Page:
How to give your child tablets or capsules

This page from Great Ormond Street Hospital describes how to give your child tablets or capsules. 
If you have any questions about your child’s medicine, please ask your family doctor (GP) or local community pharmacist. 

What to do

Tablets or capsules that need to be swallowed whole

  1. Wash your hands. 
  2. Remove the required number of tablets or capsules from the packaging and put in a plastic cup. 
  3. Ask your child to put one on their tongue towards the back of their mouth. 
  4. Give your child a drink from a ‘grown up’ cup without a spout or nozzle. 
  5. The tablet or capsule should be swallowed along with the drink. It might help to look down while swallowing. 
  6. Repeat with the rest of the dose if necessary. 

Tablets or capsules that can be crushed or emptied

  1. Wash your hands. 
  2. Remove the required number of tablets or capsules from the packaging and put in a plastic cup. 
  • For tablets – put the tablet in the tablet crusher and empty the crushed tablet back into the plastic cup. 
  • For capsules – hold the capsule over the plastic cup and gently pull the two halves apart so the contents fall into the plastic cup. 
  1. Mix the crushed tablet or capsule contents with a small amount of water as instructed on the label, making sure they are well mixed. 
  2. Draw up the mixture in an oral syringe and give to your child as instructed on the label. 
  3. Give your child a drink to wash down the medicine. 
Note: Instead of mixing with water, you can also mix the crushed tablet or capsule contents with a teaspoon of yoghurt. 

Giving a proportion of a tablet that can be dispersed

  1. Measure a specific volume of water, for example 10ml or as instructed on the label. 
  2. Disperse the tablet(s) in the water – do not stir or shake the mixture. 
  3. Draw up the required proportion using an oral syringe following the instructions on the label. 
  4. Give the required dose to your child and throw away any remaining solution.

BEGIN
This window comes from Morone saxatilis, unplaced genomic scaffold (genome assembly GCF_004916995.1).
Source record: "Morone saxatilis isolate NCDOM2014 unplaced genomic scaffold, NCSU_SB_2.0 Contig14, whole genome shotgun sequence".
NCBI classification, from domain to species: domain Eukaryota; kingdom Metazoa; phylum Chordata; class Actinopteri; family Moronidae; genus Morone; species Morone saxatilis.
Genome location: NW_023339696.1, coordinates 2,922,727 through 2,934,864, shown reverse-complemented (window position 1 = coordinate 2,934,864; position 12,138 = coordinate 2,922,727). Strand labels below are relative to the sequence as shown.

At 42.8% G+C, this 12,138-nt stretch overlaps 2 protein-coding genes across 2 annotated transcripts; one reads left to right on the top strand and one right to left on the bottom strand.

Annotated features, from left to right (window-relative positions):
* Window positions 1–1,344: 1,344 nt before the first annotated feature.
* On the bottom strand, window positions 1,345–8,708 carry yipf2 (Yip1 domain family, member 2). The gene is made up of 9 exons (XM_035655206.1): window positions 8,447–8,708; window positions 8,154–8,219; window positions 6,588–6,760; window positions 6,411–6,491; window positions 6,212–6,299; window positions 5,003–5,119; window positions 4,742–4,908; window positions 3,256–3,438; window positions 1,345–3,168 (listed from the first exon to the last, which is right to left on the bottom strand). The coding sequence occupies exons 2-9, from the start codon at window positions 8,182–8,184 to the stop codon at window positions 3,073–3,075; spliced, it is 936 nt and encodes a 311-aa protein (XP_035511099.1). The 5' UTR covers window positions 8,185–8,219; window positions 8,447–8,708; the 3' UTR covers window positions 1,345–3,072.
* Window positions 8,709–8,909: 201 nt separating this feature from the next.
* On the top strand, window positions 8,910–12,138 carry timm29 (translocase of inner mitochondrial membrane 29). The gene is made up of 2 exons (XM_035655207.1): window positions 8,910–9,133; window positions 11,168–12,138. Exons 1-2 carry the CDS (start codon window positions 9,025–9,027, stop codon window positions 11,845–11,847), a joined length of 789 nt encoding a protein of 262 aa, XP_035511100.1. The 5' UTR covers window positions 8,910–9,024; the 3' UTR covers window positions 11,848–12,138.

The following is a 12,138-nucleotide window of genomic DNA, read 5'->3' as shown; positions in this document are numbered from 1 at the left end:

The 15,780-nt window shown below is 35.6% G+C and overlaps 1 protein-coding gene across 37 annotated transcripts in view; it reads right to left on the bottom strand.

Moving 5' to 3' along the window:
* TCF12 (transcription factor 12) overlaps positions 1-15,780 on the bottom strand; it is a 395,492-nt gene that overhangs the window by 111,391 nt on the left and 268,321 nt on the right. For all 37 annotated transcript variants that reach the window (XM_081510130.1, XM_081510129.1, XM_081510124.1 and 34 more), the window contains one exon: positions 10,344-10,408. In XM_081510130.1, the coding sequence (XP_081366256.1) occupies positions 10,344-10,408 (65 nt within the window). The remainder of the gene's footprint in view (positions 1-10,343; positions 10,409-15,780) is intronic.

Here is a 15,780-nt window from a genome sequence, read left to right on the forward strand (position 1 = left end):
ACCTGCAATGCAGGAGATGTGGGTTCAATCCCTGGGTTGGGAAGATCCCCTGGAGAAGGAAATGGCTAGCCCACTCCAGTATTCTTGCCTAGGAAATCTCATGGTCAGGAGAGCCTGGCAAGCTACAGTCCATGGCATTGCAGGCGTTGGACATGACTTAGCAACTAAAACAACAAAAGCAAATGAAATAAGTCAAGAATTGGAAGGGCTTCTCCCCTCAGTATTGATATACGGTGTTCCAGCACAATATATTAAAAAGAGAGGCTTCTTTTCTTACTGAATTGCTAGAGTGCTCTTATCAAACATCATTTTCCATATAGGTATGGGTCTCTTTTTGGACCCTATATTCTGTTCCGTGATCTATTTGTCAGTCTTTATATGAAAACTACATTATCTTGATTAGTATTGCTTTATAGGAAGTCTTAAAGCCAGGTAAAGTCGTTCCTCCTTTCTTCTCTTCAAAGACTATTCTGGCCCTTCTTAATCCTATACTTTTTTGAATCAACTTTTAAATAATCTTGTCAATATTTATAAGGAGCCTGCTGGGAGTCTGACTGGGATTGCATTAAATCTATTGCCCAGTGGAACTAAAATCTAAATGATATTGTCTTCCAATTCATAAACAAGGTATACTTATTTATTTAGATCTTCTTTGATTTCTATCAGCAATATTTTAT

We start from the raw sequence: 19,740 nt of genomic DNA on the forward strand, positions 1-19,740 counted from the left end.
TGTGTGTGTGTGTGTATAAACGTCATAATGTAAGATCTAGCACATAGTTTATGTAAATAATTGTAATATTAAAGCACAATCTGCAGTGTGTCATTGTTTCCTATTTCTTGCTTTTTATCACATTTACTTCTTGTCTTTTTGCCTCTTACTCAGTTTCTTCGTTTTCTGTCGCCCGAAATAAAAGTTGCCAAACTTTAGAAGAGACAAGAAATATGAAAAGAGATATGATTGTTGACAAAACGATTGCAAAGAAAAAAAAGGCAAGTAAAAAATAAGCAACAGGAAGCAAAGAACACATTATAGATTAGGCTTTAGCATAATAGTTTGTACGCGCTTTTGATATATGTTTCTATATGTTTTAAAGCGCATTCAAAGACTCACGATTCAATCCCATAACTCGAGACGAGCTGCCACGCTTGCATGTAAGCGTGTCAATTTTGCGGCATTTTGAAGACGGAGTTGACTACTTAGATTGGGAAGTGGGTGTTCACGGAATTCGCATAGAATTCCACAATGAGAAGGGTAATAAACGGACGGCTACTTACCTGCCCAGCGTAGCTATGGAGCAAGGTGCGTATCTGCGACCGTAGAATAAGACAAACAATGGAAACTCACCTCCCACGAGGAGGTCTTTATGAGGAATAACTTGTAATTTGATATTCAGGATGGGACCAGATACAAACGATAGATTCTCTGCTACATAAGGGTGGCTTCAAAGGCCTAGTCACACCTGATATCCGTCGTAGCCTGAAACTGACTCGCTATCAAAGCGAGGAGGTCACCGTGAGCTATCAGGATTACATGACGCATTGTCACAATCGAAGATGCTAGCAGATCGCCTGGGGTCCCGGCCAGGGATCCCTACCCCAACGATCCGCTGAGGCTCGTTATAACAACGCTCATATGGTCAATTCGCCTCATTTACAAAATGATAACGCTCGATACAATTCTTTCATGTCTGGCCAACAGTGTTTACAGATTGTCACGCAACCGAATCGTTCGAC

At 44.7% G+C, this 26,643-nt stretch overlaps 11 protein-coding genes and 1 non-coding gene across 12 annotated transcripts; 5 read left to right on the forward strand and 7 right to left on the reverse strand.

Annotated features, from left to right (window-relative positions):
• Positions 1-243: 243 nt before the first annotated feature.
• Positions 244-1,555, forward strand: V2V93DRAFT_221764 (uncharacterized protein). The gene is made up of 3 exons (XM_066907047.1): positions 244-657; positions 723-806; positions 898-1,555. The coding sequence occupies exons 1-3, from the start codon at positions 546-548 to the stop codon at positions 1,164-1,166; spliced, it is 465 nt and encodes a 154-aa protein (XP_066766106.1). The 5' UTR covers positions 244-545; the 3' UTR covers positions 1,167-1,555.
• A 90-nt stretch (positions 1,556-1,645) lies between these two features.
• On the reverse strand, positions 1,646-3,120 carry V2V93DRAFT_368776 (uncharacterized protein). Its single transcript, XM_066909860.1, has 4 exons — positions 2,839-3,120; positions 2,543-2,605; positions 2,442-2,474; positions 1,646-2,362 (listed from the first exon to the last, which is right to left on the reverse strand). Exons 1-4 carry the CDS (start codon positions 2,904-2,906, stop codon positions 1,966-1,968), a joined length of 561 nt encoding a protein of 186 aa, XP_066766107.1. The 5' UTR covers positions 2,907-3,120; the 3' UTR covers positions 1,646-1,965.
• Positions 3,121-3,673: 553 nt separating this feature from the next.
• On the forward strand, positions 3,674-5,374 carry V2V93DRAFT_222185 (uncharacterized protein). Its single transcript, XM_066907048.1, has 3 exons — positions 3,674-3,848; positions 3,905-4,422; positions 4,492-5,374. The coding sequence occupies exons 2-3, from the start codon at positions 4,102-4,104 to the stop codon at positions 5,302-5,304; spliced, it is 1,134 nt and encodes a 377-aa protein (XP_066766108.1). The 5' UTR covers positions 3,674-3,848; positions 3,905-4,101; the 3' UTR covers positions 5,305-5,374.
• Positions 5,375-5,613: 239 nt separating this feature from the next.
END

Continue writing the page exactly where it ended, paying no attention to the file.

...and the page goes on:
Note: Use a new tablet or capsule each time unless otherwise directed. 

Storing the tablets or capsules safely

  • Keep all medicines out of the reach and sight of children. 
  • Keep the tablets or capsules in their original packaging in a cool, dark place according to the instructions on the label. 
  • Read the instructions on the label and only use the tablets or capsules.
  • Always check the expiry date of the medicine before you give it to your child.
Compiled by: 
The Pharmacy department in collaboration with the Child and Family Information Group
Last review date: 
April 2020
Ref: 
2020F0776

Disclaimer

Please read this information sheet from GOSH alongside the patient information leaflet (PIL) provided by the manufacturer. If you do not have a copy of the manufacturer’s patient information leaflet please talk to your pharmacist. A few products do not have a marketing authorisation (licence) as a medicine and therefore there is no PIL.

For children in particular, there may be conflicts of information between the manufacturer’s patient information leaflet (PIL) and guidance provided by GOSH and other healthcare providers. For example, some manufacturers may recommend, in the patient information leaflet, that a medicine is not given to children aged under 12 years. In most cases, this is because the manufacturer will recruit adults to clinical trials in the first instance and therefore the initial marketing authorisation (licence) only covers adults and older children.  

For new medicines, the manufacturer then has to recruit children and newborns into trials (unless the medicine is not going to be used in children and newborns) and subsequently amend the PIL with the approved information. Older medicines may have been used effectively for many years in children without problems but the manufacturer has not been required to collect data and amend the licence. This does not mean that it is unsafe for children and young people to be prescribed such a medicine ‘off-licence/off-label’. However, if you are concerned about any conflicts of information, please discuss with your doctor, nurse or pharmacist.